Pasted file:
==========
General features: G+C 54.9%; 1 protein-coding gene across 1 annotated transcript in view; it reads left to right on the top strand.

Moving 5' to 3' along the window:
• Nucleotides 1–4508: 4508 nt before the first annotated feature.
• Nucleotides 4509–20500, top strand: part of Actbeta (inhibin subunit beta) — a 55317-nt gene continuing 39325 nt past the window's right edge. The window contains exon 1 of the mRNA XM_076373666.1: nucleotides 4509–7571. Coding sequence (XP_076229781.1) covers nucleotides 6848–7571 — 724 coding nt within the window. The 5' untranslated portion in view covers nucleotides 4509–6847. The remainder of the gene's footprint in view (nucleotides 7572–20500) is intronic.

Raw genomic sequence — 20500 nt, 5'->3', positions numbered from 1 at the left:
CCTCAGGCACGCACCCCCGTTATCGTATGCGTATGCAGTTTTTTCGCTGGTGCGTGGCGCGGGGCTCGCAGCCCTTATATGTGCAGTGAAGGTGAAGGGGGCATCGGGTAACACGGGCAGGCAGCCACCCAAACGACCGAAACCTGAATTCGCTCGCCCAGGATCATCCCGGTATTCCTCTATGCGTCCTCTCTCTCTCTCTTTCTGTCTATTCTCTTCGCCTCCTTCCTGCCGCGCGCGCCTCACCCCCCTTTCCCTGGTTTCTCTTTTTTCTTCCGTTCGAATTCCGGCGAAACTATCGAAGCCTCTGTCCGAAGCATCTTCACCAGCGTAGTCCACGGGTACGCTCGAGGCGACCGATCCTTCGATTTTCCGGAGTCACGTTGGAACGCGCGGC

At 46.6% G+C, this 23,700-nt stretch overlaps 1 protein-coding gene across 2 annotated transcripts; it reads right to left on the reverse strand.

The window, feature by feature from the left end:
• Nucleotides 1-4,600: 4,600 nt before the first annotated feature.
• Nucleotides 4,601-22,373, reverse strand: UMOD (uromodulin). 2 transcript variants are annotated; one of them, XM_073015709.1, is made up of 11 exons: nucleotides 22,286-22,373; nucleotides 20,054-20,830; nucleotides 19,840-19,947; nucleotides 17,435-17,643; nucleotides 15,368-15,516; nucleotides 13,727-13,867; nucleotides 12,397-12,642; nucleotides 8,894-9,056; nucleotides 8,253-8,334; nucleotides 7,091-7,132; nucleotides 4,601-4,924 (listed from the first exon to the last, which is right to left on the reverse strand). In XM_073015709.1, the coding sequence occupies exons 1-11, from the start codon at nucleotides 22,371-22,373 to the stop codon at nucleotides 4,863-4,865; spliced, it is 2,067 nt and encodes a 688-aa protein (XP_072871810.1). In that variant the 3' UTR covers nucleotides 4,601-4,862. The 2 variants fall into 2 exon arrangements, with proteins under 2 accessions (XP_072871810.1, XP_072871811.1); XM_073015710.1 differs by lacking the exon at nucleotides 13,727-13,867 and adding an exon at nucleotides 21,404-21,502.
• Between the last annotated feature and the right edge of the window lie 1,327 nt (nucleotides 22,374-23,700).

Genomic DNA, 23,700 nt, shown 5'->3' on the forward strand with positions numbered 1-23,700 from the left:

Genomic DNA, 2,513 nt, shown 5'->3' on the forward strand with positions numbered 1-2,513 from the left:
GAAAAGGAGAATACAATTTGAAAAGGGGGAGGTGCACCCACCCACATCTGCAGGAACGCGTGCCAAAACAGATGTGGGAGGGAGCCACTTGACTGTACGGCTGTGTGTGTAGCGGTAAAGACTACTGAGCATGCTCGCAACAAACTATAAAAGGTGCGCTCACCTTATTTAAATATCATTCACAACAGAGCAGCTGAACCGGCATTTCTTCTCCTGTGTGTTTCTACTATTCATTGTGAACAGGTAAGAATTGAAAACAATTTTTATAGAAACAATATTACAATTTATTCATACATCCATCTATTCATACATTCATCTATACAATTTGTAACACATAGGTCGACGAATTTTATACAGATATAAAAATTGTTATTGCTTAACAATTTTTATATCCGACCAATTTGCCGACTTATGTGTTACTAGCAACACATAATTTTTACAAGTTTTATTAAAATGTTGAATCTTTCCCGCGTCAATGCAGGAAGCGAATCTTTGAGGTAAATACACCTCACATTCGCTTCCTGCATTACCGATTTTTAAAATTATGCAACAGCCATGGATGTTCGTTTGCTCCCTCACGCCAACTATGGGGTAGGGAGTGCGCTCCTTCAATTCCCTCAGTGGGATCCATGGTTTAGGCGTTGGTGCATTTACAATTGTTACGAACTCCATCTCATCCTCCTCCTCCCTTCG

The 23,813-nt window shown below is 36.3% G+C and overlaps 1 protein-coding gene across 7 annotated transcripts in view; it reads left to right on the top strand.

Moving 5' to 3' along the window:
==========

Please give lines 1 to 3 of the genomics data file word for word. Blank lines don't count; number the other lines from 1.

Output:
General features: G+C 54.9%; 1 protein-coding gene across 1 annotated transcript in view; it reads left to right on the top strand.

Moving 5' to 3' along the window:
• Nucleotides 1–4508: 4508 nt before the first annotated feature.